Preventing and Thawing Frozen Pipes
By: Chris Hall
Plumbing in our homes is a luxury and necessity on many levels. Many homeowners find themselves dealing with frozen water pipes, particularly in the northern most parts of our country. Although, the U.S. in general is currently dealing with record low temperatures as far south as Florida and Texas. These areas are not as well equipped to deal with low temperatures compared to Maine or North Dakota for example.
Regardless of geographic location, many homeowners ask themselves:
- What can I do to prevent frozen pipes?
- If frozen, how do I thaw them safely?
Preventing water from freezing in your water pipes is the best and most logical thing to do. Winter seasons can bring power outages which many homes rely on ambient heat from the home to keep pipes warm enough to prevent freezing.
Most common areas where pipes freeze are:
- Exterior Walls
Insulating the water pipes in these areas can greatly reduce the risk of frozen water pipes. It is essential that insulation is properly installed, even small openings in the material can be enough to allow pipes to freeze. Commercial heating devices and recirculating pumps can be installed, but these come at a cost.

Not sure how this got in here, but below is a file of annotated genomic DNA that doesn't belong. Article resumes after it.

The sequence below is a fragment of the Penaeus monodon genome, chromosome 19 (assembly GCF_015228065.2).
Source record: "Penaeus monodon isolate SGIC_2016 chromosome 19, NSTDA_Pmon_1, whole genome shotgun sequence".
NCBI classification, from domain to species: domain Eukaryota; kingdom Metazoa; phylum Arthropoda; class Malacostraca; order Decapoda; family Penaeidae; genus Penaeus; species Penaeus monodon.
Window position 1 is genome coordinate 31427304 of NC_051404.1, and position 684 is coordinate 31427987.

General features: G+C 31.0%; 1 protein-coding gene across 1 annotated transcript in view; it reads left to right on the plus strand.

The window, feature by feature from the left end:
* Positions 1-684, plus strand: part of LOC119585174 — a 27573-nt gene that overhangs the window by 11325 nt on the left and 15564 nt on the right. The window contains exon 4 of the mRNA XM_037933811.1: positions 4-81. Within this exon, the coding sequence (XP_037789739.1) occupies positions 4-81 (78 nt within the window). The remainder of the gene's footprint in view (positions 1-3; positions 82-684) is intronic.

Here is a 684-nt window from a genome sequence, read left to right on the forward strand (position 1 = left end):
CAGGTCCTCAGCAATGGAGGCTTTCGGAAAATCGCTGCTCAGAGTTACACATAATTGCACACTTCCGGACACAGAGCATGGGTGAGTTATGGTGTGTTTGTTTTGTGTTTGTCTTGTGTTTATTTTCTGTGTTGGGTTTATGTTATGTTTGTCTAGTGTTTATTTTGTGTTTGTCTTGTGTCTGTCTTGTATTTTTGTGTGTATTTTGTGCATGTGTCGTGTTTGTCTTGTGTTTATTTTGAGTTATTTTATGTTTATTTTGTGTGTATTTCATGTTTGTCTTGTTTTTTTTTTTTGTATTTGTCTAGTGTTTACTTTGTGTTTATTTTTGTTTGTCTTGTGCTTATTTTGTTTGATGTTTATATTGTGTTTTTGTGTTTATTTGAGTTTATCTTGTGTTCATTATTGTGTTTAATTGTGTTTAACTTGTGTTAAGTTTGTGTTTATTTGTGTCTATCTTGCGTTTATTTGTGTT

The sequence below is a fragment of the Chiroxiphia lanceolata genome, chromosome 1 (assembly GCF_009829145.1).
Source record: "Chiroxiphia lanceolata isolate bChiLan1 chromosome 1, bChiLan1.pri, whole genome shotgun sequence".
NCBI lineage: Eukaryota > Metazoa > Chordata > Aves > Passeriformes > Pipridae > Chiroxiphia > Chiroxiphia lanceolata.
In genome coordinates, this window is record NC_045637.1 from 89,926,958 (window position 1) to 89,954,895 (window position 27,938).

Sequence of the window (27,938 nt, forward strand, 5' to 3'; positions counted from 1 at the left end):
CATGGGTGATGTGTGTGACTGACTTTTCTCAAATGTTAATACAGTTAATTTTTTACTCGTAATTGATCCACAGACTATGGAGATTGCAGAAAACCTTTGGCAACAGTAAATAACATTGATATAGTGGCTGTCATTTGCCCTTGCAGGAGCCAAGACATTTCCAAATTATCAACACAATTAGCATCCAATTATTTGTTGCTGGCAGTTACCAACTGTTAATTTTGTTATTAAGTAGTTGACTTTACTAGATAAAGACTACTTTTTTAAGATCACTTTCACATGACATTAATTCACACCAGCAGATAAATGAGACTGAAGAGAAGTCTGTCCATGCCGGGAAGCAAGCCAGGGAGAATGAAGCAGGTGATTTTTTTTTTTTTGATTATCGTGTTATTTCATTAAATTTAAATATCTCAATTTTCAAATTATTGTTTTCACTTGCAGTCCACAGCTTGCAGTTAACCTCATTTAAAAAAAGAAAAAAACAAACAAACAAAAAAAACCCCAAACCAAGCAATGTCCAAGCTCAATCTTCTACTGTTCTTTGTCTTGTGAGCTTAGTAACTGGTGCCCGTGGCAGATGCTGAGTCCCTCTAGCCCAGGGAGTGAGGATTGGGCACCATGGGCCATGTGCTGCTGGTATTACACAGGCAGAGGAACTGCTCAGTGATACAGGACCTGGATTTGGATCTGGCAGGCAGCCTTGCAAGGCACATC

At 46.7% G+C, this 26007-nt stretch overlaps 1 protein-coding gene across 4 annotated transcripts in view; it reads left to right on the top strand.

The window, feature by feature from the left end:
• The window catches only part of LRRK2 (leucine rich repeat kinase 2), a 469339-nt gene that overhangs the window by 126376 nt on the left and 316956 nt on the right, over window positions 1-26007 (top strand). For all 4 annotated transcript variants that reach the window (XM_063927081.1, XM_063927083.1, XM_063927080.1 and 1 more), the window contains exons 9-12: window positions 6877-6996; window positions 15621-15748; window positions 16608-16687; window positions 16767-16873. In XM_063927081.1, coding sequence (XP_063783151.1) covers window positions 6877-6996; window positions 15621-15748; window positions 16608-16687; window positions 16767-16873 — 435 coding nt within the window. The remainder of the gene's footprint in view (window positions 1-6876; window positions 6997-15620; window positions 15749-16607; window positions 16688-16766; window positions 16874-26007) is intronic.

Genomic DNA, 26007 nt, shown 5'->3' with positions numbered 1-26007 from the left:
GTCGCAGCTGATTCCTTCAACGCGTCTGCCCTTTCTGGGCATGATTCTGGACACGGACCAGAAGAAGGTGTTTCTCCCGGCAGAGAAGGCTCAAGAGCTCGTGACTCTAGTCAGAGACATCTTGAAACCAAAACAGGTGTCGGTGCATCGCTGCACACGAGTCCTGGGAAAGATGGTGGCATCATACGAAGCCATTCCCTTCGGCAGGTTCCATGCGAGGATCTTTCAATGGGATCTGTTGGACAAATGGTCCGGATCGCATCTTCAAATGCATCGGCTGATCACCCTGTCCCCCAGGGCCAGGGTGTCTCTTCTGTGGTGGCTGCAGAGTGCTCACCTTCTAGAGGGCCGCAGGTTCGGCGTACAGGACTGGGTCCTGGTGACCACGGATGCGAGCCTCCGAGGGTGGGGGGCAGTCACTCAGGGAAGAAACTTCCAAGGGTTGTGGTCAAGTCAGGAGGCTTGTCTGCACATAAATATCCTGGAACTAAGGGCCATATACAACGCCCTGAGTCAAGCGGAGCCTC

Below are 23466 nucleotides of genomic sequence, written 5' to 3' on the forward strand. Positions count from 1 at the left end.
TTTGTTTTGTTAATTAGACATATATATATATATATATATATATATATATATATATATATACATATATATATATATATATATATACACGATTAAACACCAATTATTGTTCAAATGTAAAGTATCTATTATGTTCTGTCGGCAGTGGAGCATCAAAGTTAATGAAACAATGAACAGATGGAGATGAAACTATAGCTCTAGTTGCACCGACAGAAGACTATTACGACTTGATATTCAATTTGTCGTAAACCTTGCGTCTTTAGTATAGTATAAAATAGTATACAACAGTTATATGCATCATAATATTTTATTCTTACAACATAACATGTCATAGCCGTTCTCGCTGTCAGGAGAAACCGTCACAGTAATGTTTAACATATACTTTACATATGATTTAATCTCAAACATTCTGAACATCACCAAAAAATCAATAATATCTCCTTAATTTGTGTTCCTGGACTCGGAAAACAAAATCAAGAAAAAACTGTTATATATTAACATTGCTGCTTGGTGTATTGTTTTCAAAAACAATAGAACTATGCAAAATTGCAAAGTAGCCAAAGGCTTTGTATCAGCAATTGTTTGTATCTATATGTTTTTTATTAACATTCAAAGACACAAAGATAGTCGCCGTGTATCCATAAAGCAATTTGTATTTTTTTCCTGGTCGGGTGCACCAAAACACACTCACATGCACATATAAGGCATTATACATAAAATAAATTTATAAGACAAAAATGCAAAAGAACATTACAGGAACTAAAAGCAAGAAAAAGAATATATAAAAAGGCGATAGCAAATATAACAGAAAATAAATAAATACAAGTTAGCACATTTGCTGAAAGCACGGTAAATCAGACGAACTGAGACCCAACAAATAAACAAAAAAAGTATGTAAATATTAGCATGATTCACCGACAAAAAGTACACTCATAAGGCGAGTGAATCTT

Opening faucets and allowing them to slowly drip can be a temporary solution to prevent water pipes from freezing. While this isn’t the most environmentally friendly or cost effective (should you live in a municipality that charges for usage), it can allow enough movement of water in your pipes to prevent freezing.
Should you find yourself experiencing frozen pipes, never use an open flame to thaw pipes. Many homes catch fire each year when homeowners use torches and other open flame devices to thaw water pipes.
- Space heaters can be utilized to both prevent freezing and help thaw water pipes, when used safely.
- Hair dryers and heat guns are also effective methods to thaw pipes.
- Use caution as thawing the middle section without warming the ends can cause steam to build and burst water pipes. Also, be careful with plastic pipes, as you can melt or burn them.
- While thawing, be sure to have faucets open to allow water to start flowing.
Be sure to constantly check for leaks during cold weather as damage can quickly accumulate. Preparing your home for cold weather is the best way to prevent damage when the temperatures drop. Preventing frozen pipes is far better than dealing with thawing and potential damage.